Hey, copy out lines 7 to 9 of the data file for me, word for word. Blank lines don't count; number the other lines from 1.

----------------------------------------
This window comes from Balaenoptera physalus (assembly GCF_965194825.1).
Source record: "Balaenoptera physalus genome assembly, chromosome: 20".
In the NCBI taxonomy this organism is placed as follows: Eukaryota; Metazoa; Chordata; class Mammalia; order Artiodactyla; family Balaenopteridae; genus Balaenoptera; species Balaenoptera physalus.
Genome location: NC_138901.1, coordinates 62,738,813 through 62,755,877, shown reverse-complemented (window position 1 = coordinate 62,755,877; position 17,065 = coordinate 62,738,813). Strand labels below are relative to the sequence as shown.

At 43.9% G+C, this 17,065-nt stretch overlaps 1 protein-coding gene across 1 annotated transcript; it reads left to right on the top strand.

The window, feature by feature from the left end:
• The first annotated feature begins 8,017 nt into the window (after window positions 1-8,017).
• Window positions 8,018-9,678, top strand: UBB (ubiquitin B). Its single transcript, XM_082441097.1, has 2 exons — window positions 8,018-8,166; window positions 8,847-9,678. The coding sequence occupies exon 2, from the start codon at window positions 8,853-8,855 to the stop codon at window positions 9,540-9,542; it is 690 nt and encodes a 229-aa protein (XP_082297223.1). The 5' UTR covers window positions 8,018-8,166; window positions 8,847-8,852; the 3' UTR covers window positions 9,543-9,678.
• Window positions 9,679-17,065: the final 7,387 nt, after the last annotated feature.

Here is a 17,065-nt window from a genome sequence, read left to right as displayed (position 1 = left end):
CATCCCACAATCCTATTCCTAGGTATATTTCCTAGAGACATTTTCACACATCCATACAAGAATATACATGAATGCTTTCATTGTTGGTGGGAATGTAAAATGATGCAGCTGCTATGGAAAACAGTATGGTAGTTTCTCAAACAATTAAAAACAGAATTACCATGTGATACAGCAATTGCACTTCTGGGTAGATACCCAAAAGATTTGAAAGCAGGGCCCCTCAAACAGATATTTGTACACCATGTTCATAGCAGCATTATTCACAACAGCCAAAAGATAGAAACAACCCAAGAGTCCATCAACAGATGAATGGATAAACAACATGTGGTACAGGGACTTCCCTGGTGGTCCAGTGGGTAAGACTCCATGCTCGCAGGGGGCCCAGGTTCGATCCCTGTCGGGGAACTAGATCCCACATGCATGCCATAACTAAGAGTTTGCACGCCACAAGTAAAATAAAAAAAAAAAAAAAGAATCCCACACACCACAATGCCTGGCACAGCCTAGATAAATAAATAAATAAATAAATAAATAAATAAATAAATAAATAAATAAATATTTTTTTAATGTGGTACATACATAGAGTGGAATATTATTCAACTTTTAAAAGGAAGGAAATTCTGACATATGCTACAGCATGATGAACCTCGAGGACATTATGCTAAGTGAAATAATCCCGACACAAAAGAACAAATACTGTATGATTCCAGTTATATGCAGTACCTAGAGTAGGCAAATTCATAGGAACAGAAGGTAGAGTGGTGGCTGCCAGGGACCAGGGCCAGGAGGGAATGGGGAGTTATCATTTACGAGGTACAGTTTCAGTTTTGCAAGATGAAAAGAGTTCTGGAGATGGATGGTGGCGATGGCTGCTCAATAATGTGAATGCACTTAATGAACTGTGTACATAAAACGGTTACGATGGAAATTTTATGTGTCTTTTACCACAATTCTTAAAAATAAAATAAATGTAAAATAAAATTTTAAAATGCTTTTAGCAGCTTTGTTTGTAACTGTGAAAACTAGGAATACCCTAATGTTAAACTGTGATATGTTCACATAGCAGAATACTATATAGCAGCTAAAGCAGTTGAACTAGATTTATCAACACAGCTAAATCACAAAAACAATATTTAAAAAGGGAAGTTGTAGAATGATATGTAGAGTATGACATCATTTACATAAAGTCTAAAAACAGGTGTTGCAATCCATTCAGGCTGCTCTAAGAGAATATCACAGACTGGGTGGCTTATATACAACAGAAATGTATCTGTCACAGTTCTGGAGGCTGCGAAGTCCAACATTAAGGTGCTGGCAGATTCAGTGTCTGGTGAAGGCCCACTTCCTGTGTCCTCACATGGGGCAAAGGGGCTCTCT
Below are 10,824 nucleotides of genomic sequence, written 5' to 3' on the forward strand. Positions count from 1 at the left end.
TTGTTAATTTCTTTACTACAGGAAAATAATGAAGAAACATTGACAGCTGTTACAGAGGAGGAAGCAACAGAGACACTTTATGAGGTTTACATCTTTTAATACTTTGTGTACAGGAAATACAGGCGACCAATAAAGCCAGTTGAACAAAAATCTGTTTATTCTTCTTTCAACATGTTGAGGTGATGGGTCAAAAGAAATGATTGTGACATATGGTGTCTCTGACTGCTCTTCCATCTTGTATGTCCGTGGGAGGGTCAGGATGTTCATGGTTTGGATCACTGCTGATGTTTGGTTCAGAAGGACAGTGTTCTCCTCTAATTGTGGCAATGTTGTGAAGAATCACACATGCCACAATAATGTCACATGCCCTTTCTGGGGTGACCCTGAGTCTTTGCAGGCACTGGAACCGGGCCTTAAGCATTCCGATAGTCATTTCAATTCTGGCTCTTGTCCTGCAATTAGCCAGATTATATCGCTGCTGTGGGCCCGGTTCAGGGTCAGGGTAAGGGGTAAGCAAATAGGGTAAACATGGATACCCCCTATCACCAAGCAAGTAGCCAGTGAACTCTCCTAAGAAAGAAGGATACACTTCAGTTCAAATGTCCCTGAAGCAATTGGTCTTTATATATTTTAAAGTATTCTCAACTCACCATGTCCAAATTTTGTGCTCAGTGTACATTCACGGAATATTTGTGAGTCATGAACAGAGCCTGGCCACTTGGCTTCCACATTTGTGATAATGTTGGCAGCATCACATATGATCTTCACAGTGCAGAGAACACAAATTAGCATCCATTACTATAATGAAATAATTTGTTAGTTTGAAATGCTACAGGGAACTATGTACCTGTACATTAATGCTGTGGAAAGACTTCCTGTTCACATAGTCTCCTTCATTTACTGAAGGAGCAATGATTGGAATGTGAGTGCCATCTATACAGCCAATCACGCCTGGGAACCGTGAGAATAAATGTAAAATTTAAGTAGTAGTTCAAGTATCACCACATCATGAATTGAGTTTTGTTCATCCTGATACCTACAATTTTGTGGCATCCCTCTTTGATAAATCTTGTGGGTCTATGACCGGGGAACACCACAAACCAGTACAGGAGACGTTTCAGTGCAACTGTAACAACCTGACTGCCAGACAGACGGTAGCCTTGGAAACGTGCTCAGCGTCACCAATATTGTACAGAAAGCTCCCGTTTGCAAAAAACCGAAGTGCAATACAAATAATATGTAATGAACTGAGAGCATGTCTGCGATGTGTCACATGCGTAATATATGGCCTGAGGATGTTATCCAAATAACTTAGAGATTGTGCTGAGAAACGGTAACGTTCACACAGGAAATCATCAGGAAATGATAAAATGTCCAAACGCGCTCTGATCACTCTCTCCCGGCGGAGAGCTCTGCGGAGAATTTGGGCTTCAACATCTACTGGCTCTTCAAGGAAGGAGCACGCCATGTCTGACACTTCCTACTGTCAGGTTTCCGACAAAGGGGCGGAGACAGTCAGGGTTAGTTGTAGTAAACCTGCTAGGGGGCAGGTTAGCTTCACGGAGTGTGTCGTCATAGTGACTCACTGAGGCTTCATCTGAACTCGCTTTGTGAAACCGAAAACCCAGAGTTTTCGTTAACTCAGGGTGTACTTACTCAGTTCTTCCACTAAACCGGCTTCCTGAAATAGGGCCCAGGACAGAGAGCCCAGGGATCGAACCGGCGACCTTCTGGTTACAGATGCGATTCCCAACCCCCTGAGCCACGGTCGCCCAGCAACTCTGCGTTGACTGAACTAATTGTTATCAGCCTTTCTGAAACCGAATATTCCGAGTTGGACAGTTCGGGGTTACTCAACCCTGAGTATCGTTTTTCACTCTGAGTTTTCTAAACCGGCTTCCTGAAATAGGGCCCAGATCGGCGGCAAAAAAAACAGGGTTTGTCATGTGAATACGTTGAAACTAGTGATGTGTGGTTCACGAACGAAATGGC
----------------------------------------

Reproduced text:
• The first annotated feature begins 8,017 nt into the window (after window positions 1-8,017).
• Window positions 8,018-9,678, top strand: UBB (ubiquitin B). Its single transcript, XM_082441097.1, has 2 exons — window positions 8,018-8,166; window positions 8,847-9,678. The coding sequence occupies exon 2, from the start codon at window positions 8,853-8,855 to the stop codon at window positions 9,540-9,542; it is 690 nt and encodes a 229-aa protein (XP_082297223.1). The 5' UTR covers window positions 8,018-8,166; window positions 8,847-8,852; the 3' UTR covers window positions 9,543-9,678.
• Window positions 9,679-17,065: the final 7,387 nt, after the last annotated feature.